John Holland, Chief Content Officer, CustomerCentric Selling® – The Sales Training Company
Image courtesy of JSCreationzs at FreeDigitalPhotos.net
As sellers become competent they realize that to do their jobs, beyond selling to prospects and customers they also have selling that needs to be done within their organizations. Rather than hoping a buyer will choose to spend money, sellers may instead be hoping someone in their management team will provide something needed to realize favorable outcomes in account situations. It could be support, resources, terms, conditions, pricing concessions, etc.
After sales executives attend CCS® public sales training workshops to evaluate our process, I’m been surprised more than a few times by people that wanted to move forward. They’d just spent 3+ days being shown techniques to ask buyers questions because most people don’t want to be told what to do. With all that behind them, many say: “I’m going to tell the CEO/CFO we need to do this.” My suggestion is that they try to determine what benefits implementing sales process can be realized and relate potential value before asking for funding.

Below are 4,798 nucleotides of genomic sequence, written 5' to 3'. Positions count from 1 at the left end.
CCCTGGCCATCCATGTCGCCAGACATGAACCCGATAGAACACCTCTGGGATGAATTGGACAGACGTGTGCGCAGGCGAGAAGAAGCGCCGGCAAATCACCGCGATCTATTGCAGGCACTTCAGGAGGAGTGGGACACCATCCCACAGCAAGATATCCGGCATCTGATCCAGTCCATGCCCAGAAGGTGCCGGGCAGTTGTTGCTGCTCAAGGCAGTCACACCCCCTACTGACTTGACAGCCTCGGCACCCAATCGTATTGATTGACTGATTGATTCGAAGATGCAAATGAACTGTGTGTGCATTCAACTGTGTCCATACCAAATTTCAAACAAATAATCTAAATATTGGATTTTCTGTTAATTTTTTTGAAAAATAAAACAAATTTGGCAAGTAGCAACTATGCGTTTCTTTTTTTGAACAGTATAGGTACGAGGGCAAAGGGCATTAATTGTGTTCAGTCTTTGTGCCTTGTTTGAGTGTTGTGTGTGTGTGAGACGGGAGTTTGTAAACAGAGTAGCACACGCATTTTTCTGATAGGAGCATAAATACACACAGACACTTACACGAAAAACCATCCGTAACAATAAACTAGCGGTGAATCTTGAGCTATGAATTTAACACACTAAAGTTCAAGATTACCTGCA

Competent sellers often get sloppy when “selling” within their organizations by just telling what they want. A potentially better way is to start by supplying background information and gaining agreement that the points raised are valid. It allows the person you’re talking with to evaluate the impact/value of granting your request and can empower them to do so.
As competing sellers vie for budget/funding with prospects, so it is that sellers compete for internal resources. Those that express their needs in ways that show how revenue can be impacted will have a better chance of getting what they want. In doing so, they also arm managers to explain/defend their decisions to give you resources.
Help the person making the decision realize what’s at stake and the potential benefit of agreeing to your request.